March 31, 2015
Conflict Management and Peace Science, Vol. 33, no 2, p. 198-223, March 2016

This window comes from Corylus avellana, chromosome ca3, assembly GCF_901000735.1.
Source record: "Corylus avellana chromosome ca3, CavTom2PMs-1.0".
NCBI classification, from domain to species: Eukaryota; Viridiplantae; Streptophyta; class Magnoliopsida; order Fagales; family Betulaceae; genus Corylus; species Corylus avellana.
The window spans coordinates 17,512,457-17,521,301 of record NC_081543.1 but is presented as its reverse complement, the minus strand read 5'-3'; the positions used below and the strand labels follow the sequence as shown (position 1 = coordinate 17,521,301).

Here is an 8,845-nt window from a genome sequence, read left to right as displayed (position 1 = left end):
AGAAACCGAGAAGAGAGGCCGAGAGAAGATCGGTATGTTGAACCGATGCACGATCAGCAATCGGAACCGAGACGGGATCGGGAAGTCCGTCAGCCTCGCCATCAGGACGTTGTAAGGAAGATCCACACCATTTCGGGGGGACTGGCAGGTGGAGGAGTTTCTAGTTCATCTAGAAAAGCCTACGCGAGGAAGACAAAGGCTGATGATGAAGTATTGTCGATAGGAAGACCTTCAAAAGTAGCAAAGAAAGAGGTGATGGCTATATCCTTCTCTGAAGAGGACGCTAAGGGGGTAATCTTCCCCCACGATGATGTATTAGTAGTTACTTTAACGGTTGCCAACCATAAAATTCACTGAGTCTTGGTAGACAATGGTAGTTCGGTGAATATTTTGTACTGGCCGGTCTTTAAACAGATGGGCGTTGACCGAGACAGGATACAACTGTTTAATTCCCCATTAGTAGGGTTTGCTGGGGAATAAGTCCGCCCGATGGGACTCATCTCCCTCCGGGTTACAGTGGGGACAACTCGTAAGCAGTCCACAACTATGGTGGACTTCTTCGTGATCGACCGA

The expectation that international organizations (IOs) can play a role in the resolution of violent conflict has spawned a process of institutional growth in the post-World War II period. IOs at all levels have expanded existing instruments of conflict management and have gradually established new ones, such as mediation support units, early warning systems, and standby military forces. Empirical research on this process has suffered from a lack of systematic, crosstemporal data. Seeking to rectify this weakness, this article introduces an original dataset on the institutional design of 21 peace-brokering IOs, organizations endowed with standing capabilities for conflict management interventions. The dataset contains yearly observations on 14 institutional variables during the 1945 to 2010 period, centered around three instruments of IO conflict management: mediation, economic sanctions, and peacekeeping. It also includes observations on IO membership characteristics, power polarity, and a set of security-related institutional features. This dataset provides scholars with a new source of variables for the study of institutional evolution, institutional heterogeneity, and the impact of institutional characteristics on IO performance. A preliminary descriptive analysis shows that IOs display significant variation in terms of mandates, capabilities, and rates of change. Using the data, I also perform a reappraisal of an earlier study on IO dispute resolution, demonstrating the analytic benefits of having disaggregated measures of institutional design.